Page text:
The fall of a drop, detected by the circuit of FIG. 5, as described hereafter, gives a negative pulse on the line 116, with the result that a positive pulse occurs at the collector of transistor Q01. Consequently, NAND gate 111 with Schmitt trigger having both the inputs at logic 1, switches to zero ad causes the analogous NAND 112 output to become 1, causing also the two monostable circuits formed by two triggered NAND gates 113, 114, a NAND gate 131 and two networks R04' -C02' and R05' -C03' to switch. As a result of such switching operations, the outputs of NAND gates 121, 123 and 142 become again 1, zero, 1 respectively. The output of NAND 142 being 1, stops the drop demand through the circuit Z08. If the drop demand is not satisfied, the next impulse on line 77 triggers the switching operations above described, and, due to the presence of a NAND gate 133, while the NAND 123 output being of logic 1, the output of NAND gate 162 will be zero, thus resulting in a logic 1 at the output of NAND gate 141. In this situation, periodic pulses are provided, e.g. 64 per minute, at the other input of a NAND gate with Schmitt trigger 154, a periodic logic 1 signal results on a line 99, through a NAND chain 173, 175, 174 and a resistance R09'. Line 99 controls a section of a transfer circuit Z04 for switching on an alarm lamp 30 (FIG. 4). A periodically intermittent logic 1 signal appears also on line 100 through NAND gate 173 and a pulse shaper comprised of a triggered NAND gate 153 and a network R10' -C. A line 100 controls a section of the transfer circuit Z04 (FIG. 4) for supplying power to an acoustic alarm.
NAND gate 141 can also be switched to logic 1 through a gate 164 controlled by the output 8 of the frequency divider Z10, which becomes logic 1 if there arrive eight pulses at the input 14, when the inputs 2, 3 are logic zero. This occurs if in association with a drop demand, i.e. NAND 121 output being zero and frequency divider Z10 actuated through input 2, 3, the input 14 of Z10 receives eight pulse signals through the line 33 with no drop being detected by the optic-electronic transducer of FIG. 5, causing therefore NAND 121 output to switch to logic 1.
In addition, the optic and acoustic alarm devices will be actuated through the switching to logic 1 of the gate 141 output, if a number of drops greater than one is fed in consequence of a drop demand corresponding, as already described, to the presence of a logic 1 at the output of the NAND gate 123. In fact, it is to be appreciated that the feeding of the first drop immediately switches to logic 1 the input of NAND gate 161, which is directly connected to the transistor Q01 collector, during a time interval which is the same, except for electronic delays, as the duration of the negative pulse signal at the transistor Q01 base, correlated with the detection time of the circuit of FIG. 5. If the duration time of said negative pulse signal is less than the switching time of the monostable circuits comprising NAND gates 112, 113 and 114, and the networks CO2' -R04', R05' -C03', the other input of NAND 161 connected with the NAND 121 output will become 1 only upon switching to 0 V of the voltage at the transistor Q01 collector. As a consequence, when the first drop is fed, subsequent to a drop demand, both the inputs of NAND 161 will become logic 1, but not at the same time, whereby the NAND 161 output will remain at logic 1. In the case when a drop being already fed (NAND 121 output being 1), another drop is fed without a previous demand, then both NAND 161 inputs are at logic 1 at the same time and cause NAND 161 to switch to zero with consequent switching to logic 1 of the NAND 141 output and alarm actuation.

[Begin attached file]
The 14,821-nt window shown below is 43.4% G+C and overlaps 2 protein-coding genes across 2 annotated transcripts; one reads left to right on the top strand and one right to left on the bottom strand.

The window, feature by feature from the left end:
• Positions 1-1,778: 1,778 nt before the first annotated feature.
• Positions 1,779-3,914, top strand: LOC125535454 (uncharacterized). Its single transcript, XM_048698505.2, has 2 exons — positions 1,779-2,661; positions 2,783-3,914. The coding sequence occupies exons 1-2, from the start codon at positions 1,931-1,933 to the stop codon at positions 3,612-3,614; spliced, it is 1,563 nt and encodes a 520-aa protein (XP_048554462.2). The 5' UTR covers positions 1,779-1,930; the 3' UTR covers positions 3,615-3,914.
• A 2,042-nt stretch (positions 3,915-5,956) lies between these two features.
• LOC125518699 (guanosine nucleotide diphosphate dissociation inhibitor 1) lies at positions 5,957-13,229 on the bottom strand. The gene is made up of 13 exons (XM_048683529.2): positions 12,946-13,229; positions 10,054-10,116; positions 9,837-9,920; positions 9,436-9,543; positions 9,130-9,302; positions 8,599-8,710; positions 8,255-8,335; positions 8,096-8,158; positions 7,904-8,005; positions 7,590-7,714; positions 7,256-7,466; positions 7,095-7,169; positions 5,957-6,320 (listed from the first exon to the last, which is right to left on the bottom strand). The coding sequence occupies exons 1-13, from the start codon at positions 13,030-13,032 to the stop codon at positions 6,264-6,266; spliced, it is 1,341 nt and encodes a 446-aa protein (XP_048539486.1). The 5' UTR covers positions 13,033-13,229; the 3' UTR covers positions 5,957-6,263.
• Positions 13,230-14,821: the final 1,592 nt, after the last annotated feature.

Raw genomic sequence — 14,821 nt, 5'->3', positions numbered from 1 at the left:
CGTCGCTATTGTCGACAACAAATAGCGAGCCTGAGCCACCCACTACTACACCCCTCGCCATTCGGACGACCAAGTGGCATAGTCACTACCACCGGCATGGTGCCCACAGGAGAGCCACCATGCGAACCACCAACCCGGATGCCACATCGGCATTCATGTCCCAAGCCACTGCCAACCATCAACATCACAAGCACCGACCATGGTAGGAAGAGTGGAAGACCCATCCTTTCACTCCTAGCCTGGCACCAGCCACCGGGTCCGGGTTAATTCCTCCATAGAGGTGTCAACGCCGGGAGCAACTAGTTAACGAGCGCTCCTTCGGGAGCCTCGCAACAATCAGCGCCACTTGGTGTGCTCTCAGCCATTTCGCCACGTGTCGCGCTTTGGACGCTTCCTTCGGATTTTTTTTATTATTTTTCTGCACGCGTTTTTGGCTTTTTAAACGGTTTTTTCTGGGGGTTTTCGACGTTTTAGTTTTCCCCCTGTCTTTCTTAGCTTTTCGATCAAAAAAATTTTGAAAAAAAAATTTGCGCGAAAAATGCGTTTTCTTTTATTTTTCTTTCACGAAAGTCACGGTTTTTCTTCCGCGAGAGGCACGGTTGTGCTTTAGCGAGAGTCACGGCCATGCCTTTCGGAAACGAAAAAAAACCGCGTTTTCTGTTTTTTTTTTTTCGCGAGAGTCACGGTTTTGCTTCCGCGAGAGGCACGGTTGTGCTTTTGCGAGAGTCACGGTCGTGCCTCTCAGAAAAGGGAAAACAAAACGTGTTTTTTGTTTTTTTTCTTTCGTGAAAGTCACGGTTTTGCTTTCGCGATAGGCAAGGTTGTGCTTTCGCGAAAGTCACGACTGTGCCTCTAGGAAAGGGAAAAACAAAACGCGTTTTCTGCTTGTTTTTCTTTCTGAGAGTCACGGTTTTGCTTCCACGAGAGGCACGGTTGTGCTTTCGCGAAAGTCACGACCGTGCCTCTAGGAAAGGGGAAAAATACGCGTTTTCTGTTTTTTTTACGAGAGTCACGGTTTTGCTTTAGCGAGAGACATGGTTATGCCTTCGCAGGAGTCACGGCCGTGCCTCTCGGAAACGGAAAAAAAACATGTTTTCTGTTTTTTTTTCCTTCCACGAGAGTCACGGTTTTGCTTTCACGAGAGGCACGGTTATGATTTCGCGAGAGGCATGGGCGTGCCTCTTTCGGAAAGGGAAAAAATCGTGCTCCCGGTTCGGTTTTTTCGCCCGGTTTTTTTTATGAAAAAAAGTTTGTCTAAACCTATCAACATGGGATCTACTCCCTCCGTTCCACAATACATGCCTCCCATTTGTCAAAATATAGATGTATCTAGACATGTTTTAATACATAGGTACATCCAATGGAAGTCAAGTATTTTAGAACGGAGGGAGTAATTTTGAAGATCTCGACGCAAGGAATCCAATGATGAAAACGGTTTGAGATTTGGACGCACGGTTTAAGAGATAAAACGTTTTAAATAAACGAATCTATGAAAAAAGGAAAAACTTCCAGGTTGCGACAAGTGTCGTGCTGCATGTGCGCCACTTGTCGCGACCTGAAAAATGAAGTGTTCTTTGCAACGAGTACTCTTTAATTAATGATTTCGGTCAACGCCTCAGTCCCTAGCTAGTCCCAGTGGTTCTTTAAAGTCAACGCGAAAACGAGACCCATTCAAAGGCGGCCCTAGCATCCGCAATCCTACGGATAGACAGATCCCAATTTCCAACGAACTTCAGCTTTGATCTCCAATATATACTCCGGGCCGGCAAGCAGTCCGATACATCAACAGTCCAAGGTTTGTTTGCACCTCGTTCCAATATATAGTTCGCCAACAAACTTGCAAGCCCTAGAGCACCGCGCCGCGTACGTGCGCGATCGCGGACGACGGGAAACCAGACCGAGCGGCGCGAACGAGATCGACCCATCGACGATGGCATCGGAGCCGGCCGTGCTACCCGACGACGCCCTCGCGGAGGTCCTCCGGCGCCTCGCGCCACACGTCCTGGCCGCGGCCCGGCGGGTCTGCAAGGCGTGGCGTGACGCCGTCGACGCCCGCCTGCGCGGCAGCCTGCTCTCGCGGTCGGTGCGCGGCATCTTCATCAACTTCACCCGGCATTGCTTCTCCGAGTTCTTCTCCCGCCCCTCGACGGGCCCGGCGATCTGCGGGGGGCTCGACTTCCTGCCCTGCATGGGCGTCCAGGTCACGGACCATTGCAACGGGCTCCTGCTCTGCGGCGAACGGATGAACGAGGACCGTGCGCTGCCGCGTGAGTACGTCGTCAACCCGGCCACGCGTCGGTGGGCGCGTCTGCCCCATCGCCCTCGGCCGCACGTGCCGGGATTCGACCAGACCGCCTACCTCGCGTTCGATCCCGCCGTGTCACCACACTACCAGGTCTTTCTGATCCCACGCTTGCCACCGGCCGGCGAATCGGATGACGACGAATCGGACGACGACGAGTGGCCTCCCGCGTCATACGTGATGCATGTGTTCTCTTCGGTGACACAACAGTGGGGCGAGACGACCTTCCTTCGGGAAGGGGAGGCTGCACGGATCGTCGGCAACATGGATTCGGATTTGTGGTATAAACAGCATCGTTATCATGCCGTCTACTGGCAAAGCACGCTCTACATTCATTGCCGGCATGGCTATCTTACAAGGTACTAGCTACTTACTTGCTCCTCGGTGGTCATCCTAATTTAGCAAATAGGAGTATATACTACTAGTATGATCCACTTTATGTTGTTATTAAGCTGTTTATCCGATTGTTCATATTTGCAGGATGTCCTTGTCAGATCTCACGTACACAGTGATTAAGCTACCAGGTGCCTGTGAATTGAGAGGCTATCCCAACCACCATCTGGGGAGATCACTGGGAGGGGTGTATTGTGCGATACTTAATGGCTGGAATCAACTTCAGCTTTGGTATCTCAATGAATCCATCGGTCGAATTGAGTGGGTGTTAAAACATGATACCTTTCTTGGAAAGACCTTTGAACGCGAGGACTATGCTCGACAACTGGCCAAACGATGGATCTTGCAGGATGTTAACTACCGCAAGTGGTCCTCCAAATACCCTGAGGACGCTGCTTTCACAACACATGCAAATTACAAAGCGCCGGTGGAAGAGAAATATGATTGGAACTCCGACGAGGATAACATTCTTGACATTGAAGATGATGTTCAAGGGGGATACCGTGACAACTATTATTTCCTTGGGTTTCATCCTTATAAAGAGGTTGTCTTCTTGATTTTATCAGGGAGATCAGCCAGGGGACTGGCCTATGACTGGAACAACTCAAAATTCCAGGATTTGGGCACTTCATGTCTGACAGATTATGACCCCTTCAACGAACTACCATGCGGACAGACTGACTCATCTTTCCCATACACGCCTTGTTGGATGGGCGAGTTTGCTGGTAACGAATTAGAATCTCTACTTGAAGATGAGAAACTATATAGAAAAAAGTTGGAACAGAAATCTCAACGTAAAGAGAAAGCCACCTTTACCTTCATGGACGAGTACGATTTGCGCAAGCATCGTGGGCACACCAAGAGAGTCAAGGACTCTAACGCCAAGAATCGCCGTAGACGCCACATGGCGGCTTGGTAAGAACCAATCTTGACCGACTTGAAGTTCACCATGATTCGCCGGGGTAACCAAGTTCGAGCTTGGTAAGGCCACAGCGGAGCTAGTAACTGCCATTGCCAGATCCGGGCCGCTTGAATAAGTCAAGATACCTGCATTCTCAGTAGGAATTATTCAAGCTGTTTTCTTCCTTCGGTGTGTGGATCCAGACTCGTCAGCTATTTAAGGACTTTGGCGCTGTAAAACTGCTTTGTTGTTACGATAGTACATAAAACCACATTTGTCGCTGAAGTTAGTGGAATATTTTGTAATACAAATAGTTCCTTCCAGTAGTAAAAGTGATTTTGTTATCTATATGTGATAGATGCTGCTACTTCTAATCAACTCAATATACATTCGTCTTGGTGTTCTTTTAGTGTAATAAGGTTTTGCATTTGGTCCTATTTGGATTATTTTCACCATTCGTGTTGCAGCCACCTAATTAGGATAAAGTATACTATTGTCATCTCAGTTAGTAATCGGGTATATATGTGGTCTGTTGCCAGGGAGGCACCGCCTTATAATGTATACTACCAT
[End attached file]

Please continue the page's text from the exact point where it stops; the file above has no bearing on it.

It will be appreciated that the operation of the alarm devices is actuated by switching NAND 141 to logic 1. This switching also causes the drop feeding to stop, since at the same time the NAND 142 output will become logic 1 as a consequence of the presence of a logic zero at the output of NAND 123.
Only one exception is foreseen, which is the case where the micro flow metering apparatus is pre-set for the "draining" operation by positioning the sliding switch 24 at the corresponding position. In such operating conditions logic zero will be on the line 55, previously always at logic 1, and will continuously enable the drop demand through the transfer circuit Z08a. The alarm devices are however actuated only by the presence of a logic zero signal at the output of NAND 161 and a logic 1 signal at the output of NAND 141.
The time constants R04' -C02' and R05' -C03' should be such as to cause the NAND 121 output to switch to logic 1 and the NAND 123 output to zero upon the negative pulse on the line 116 being off. Due to the characteristics of the optic-electronic transducing circuit of FIG. 5 and the transit time of a drop within the vessel 21 (FIG. 2) these time constants should be dimensioned as follows: CO2'=22 μF; R04'=330Ω; C03'=2,2μF; R05'=200Ω
The time constants R07'-C04' and R08'-C05' should be such as to ensure, at every pulse on the line 77, the NAND 123 output to switch to 1 without a contemporaneous switching to 1 of the NAND 133 output. Their dimensioning has suggested the following values: R07'=200Ω; C04'=100μF; R08'=200Ω C05'=10μF;